Last week I suggested that the world would be better off if more people presented religion to children not from a standpoint of indoctrination, but from a standpoint of education — that is, in a relatively neutral way. The post prompted a skeptical commenter to question whether this was possible. He said:
How do you ensure that your representation of the different religions out there is “neutral”? Given your atheism, how do you make sure you’re representing other faiths accurately?
This is an important question, and I’m glad he asked it.
For 15 years, I was a reporter for various newspapers. Most of that time was spent covering criminal courts: arraignments, preliminary hearings, trials, sentencings, you name it. I covered hundreds of them. So many that by the end of my career, I was on a first-name basis with most of the prosecutors, public defenders and judges in my local courthouse. Did I have opinions about these individuals? Yes. Did I have opinions about their cases? Yes. Did I ALWAYS believe, by the end of each case, that I knew whether a defendant was guilty or innocent? Oh, yeah.
But did my own personal opinions prevent me from writing about each of these cases in a fair, balanced and accurate way? Absolutely not. Presenting a balanced story so that people can make up their own minds about the truth is what good reporters do, and, frankly, it’s not that hard.
Listen, there is a difference between unbiased thinking and unbiased reporting. It would be silly to suggest that news reporters don’t make judgments about their subjects on a regular basis. It would also be silly to suggest that only mindless robots could deliver fair and accurate reporting.
When I suggest approaching religion from a relatively neutral standpoint, I am suggesting that you put your own opinions to the side and present religion in the most fair, balanced and accurate way you can. Here are some tips for how to do that.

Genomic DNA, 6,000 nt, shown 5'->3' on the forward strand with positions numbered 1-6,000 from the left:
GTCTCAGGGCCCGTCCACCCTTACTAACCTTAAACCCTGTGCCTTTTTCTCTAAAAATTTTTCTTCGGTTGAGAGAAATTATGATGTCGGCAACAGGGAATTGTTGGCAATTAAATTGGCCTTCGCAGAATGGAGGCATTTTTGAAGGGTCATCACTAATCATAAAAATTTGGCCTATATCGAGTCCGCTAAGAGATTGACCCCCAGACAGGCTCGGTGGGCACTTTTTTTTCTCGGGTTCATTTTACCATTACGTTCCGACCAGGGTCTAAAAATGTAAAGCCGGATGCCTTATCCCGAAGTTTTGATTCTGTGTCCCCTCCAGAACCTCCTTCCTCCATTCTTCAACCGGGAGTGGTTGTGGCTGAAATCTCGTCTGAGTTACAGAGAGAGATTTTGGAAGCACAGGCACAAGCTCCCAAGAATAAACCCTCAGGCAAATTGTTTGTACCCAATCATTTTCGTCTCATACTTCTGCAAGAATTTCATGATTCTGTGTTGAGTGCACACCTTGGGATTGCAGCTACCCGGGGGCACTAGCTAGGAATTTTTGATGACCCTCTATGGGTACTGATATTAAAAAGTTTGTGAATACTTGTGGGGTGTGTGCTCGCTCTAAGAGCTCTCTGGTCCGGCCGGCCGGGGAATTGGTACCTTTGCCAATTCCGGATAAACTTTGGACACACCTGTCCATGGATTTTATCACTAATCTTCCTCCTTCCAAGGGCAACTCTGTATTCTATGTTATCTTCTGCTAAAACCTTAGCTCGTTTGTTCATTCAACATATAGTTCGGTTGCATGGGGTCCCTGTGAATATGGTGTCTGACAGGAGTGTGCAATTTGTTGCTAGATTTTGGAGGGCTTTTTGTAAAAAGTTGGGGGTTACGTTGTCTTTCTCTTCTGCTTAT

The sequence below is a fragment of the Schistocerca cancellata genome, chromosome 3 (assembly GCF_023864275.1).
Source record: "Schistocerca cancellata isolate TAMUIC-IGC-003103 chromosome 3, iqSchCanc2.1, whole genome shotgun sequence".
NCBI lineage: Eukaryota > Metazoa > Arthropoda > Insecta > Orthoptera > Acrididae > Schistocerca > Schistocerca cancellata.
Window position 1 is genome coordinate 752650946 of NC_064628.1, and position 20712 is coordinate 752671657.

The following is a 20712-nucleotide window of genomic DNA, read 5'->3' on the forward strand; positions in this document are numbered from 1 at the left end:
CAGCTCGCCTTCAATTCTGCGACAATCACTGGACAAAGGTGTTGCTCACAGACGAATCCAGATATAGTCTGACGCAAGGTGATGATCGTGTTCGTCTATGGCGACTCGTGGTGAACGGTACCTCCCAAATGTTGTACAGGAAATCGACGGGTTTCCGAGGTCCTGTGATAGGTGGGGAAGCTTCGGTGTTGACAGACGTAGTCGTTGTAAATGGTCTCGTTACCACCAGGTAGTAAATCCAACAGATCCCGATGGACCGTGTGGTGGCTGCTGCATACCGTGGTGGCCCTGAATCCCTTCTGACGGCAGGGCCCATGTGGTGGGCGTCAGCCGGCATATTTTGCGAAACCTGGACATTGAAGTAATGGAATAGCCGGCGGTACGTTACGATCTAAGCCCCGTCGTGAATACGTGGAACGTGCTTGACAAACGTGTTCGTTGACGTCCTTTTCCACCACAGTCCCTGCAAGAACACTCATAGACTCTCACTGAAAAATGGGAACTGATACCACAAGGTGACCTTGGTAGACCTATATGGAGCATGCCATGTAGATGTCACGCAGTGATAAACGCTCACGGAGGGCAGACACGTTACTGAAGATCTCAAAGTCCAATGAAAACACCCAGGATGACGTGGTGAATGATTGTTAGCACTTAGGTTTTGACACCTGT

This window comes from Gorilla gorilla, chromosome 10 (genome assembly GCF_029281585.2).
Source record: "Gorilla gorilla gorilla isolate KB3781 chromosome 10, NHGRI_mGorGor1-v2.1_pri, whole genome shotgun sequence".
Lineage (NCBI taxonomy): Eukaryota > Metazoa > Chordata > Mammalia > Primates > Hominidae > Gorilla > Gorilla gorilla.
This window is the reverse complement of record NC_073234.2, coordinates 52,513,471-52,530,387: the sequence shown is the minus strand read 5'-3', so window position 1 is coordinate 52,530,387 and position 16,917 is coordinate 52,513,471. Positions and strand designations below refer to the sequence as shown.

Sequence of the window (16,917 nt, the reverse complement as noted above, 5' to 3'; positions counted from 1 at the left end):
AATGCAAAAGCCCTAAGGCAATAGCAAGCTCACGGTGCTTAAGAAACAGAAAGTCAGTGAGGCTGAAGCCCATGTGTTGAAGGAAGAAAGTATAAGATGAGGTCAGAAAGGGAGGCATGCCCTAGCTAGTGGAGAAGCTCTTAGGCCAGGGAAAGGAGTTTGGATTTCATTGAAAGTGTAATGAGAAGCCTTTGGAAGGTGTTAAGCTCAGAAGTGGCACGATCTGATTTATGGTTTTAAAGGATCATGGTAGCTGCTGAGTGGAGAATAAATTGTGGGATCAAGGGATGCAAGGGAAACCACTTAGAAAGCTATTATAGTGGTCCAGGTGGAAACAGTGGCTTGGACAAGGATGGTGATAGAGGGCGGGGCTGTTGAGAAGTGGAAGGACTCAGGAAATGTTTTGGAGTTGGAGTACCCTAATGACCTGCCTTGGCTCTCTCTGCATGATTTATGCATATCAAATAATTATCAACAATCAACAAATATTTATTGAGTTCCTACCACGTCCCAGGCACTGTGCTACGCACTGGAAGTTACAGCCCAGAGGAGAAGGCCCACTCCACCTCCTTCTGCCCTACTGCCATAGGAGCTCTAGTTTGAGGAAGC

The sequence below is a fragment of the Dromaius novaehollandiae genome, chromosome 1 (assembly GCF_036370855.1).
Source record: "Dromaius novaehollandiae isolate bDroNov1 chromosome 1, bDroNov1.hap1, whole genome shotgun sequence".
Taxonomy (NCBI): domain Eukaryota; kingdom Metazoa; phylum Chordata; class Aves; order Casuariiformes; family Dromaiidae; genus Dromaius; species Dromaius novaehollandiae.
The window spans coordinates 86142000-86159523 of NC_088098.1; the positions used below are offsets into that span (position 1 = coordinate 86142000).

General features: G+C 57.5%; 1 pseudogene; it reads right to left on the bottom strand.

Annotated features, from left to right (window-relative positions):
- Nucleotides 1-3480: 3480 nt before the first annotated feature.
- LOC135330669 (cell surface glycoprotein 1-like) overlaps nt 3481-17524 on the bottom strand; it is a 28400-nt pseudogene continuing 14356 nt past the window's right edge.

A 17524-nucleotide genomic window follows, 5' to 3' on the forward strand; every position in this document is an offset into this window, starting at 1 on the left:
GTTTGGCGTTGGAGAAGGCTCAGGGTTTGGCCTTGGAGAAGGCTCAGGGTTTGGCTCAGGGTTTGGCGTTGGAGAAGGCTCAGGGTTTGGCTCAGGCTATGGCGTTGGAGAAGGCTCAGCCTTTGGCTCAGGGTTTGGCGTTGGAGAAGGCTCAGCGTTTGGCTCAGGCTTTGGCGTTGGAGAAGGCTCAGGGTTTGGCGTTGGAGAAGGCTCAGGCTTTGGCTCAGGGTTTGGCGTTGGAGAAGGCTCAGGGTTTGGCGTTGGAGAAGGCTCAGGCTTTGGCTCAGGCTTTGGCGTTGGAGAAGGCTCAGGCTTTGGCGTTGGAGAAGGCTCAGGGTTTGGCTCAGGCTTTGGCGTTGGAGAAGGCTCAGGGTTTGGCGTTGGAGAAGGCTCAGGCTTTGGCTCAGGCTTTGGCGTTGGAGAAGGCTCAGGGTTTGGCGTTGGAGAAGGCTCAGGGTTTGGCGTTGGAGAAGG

1. Keep your opinion out of it. You would be surprised by how much can be gained from removing judgmental language from your argument. For example, when you find yourself wanting to say, “Some people believe the world began 6,000 years ago, and those people are fucking idiots,” you might rephrase that to say, “Some people believe the world began 6,000 year ago.” See? Easy.
2. When something is factually wrong, call it out. Being balanced does not mean presenting both sides as equally valid. Facts are facts, and it’s fine to present them as such. Taking the above example, you might say: “Some people believe the world began 6,000 years ago. Scientists now know for a fact that the world is billions of years old.” This is the truth. No need to beat around the bush about it.
3. Give both sides a chance to make their cases. Even if the other side’s case holds no water (in your opinion), be sure to share it to the best of your ability. Remember, if you have to force someone to draw a certain conclusion, or indoctrinate them into a certain belief system, then your conclusion probably isn’t all that valid. Let’s go back to our example: “Some people believe the world began 6,000 years ago. Scientists now know for a fact that the world is billions of years old. But the Bible says otherwise, and a great many people believe the Bible is 100 percent true.”
4. Don’t generalize or make assumptions. This is a biggie in reporting, and it’s a biggie here. You can generalize and make all the assumptions you want IN YOUR HEAD. But please don’t do it with kids. They are looking to you for answers, and will believe what you say. So when talking about people who disagree with you—whether they they atheist or fundamentalist— watch your language.
4. Acknowledge that you don’t know it all. Few of us are religious scholars. Even fewer are religious scholars who claim to know what all people believe and why. As humans, we are all limited to what we have been taught, or what we have observed or experienced firsthand. So let’s shoot for humility. Yes, it’s almost impossible to fathom how anyone could oppose scientific or social progress the way many religious people seem to do. It’s hard to feel compassion for individuals whose religious beliefs point the Earth in the direction of doom (not to mention any names, Sarah Palin). But when we admit that no one can walk in someone else’s shoes, and that no one has all the facts or all the answers, it helps us take a step back for long enough not to call Sarah Palin a fucking idiot in front of our young children.